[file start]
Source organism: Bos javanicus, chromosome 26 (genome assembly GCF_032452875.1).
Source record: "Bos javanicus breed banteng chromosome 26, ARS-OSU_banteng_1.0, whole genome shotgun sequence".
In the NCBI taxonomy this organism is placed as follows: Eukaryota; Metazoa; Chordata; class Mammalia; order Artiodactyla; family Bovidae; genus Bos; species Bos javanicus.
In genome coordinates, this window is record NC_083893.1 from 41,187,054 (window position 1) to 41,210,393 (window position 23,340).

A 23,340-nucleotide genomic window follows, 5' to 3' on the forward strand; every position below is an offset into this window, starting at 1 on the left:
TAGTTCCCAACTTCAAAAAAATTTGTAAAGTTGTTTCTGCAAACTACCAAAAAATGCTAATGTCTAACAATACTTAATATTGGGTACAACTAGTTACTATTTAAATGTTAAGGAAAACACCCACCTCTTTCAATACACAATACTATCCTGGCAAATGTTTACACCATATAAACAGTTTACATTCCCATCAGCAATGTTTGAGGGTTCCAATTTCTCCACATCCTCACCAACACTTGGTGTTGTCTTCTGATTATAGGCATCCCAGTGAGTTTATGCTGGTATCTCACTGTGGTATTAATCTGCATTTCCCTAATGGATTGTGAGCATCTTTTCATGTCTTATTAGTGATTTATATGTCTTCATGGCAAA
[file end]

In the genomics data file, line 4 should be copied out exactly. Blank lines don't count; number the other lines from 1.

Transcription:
In genome coordinates, this window is record NC_083893.1 from 41,187,054 (window position 1) to 41,210,393 (window position 23,340).